This paper took a long time to write and has gone through various quite radical transformations. For comments, I am grateful to the participants at the conference on ‘Justice, the Family and Public Policy’, New Orleans (February 2014), to audiences at the 2014 Annual OZSW conference, the Workshop on climate and population at the University of Oxford (November 2016), the 2018 Annual conference of the Society for Applied Philosophy, and at seminars at the Erasmus University Rotterdam, the University of Amsterdam, the University of Bristol, Utrecht University and the University of Groningen. I would like to thank in particular Chris Bertram, Elizabeth Brake, Simon Caney, Paula Casal Luara Ferracioli, Anca Gheaus, Julia Hermann, Colin Hickey, Tim Meijers, Serena Olsaretti, Roland Pierik, Gina Schouten, Annemarie van Stee and Andrew Williams for helpful comments and discussions. The funding was provided by H2020 European Research Council (Grant No. 726153).
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I will bracket the interests of nonhuman animals. A comprehensive analysis of ecological and environmental distributive ethics should include the interests of nonhuman animals and perhaps also plants. However, excluding them here does not affect my arguments.
On fair emission quota, see e.g. Simon Caney, “Just Emissions,” Philosophy and Public Affairs, Vol. 40, No. 4 (2012), pp. 255-300; Christian Baatz and Karl Ott, “In Defense of Emissions Egalitarianism?,” in Lukas Meyer and Pranay Sanklecha, eds., Climate Justice and Historical Emissions (Cambridge: Cambridge University Press, 2017), pp. 165-197; Olle Torpman, “The Case for Emissions Egalitarianism,” Ethical Theory and Moral Practice, Vol. 22 (2019), pp. 749-762; and Colin Hickey, “Climate Change, Distributive Justice, and “Pre-Institutional” Limits on Resource Appropriation,” European Journal of Philosophy, Early View.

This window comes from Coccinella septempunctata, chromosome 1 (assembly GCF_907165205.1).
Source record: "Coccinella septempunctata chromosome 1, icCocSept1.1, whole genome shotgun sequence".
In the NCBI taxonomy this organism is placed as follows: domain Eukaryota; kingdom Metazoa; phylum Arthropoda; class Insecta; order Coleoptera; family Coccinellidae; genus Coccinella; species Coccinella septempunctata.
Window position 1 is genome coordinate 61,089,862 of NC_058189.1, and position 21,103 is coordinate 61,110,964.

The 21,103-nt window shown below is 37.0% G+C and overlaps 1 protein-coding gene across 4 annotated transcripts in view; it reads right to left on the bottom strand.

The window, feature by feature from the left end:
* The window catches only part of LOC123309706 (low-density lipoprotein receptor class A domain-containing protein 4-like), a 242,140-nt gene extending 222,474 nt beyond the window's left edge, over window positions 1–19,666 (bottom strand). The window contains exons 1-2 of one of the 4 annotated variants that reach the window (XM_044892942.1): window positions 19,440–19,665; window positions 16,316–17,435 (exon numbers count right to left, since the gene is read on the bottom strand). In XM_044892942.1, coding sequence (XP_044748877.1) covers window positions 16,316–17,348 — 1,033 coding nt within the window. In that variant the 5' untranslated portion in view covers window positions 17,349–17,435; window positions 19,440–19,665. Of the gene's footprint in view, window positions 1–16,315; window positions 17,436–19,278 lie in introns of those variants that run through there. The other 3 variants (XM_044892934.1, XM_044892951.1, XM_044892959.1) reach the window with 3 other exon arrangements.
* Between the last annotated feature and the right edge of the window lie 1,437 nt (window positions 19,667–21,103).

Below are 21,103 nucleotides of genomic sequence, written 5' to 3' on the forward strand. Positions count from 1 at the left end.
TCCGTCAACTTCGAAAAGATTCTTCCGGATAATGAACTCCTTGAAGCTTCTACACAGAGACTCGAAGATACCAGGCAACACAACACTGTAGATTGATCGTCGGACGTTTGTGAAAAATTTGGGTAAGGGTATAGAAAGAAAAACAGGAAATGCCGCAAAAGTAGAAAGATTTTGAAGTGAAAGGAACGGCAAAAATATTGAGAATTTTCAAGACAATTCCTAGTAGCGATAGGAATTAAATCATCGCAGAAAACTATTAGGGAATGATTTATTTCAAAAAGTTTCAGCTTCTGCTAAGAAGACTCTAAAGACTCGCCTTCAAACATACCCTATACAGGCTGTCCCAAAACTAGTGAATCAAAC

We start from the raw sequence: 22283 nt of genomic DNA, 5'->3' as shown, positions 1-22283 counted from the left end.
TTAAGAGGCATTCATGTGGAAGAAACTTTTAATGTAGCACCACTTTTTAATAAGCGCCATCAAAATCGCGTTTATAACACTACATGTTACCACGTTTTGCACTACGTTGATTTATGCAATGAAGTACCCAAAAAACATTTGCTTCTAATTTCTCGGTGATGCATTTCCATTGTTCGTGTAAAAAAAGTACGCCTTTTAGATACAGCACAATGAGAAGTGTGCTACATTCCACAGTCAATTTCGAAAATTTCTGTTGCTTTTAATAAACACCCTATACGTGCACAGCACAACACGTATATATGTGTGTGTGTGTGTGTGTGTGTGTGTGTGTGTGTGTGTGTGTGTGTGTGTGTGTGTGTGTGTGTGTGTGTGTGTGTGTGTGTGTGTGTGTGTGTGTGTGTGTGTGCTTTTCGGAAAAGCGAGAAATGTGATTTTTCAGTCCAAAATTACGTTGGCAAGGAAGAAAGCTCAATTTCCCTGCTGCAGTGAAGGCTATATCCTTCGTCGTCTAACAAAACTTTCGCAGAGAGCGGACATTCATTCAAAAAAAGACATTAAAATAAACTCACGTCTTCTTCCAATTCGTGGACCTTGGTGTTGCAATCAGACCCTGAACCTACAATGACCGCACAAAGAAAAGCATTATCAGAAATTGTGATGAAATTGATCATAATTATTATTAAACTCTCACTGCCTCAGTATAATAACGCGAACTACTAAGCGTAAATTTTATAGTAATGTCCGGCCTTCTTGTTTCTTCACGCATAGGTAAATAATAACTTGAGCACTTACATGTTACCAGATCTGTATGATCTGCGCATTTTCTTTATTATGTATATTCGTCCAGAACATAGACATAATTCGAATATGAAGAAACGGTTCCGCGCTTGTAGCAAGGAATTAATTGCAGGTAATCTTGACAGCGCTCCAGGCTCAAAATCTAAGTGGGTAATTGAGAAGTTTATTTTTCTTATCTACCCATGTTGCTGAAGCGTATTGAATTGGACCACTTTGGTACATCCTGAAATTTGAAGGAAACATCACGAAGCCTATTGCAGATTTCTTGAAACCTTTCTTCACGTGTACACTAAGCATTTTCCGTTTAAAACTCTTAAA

Thomas Young “Overconsumption and Procreation: Are They Morally Equivalent?” Journal of Applied Philosophy, Vol. 18, No. 2, (2001), pp. 183-192; Corey MacIver, “Procreation or Appropriation?” in Sarah Hannan, Samantha Brennan and Richard Vernon, eds., Permissible Progeny? The Morality of Procreation and Parenting (Oxford: Oxford University Press, 2015), pp. 107-128; Paula Casal and Andrew Williams, “Rights, equality and procreation,” Analyse und Kritik, Vol. 17 (1995), pp. 93-108; Peter Vallentyne, “Equality and the Duties of Procreators,” in David Archard and Colin Macleod, eds. The Moral and Political Status of Children, (New York: Oxford University Press, 2002), pp. 195-211; Paul Bou-Habib “Parental Subsidies: The argument from insurance,” Politics, Philosophy & Economics, Vol. 12, No. 2, (2012), pp. 197-216; Paul Bou-Habib and Serena Olsaretti, “Equality and the Demands of Authenticity,” Critical Review of International Social and Political Philosophy,” Vol. 19, No. 4 (2016), pp. 434-455; Simon Caney, “Human Rights, Population, and Climate Change,” in Dapo Akande, Jaakko Kuosmanen, Helen McDermott, and Dominic Roser, eds., Human Rights and 21 st Century Challenges: Poverty, Conflict and the Environment. (Oxford: Oxford University Press, 2020), pp. 348-369.
Tim Meijers offers a different set of considerations in answering the question what the value of procreation is, whereby he is particularly concerned about its consistency with liberal justification. See Meijers, “The Value in Procreation: A Pro-tanto Case for a Limited and Conditional Right to Procreate,” The Journal of Value Inquiry, Vol. 54 (2020), pp. 627-647.
For this literature, see, for example, Bou-Habib, op. cit.; Bou-Habib and Olsaretti, op. cit.; Caney “Human Rights, Population, and Climate Change,” op. cit.; Elizabeth Cripps, “Climate Change, Population, and Justice: Hard Choices to Avoid Tragic Choices,” Global Justice: Theory Practice Rethoric, Vol. 8, No. 2 (2015), pp. 1-22; Elizabeth Cripps, “Population and Environment: The Impossible, the Impermissible and the Imperative,” in Stephen Gardiner and Allen Thompson eds., Oxford Handbook of Environmental Ethics (Oxford: Oxford University Press, 2016), pp. 380-390; MacIver, op. cit.; Travis Rieder, Toward a Small Family Ethic: How Overpopulation and Climate Change are Affecting the Morality of Procreation (New York: Springer, 2016); Vallentyne op. cit.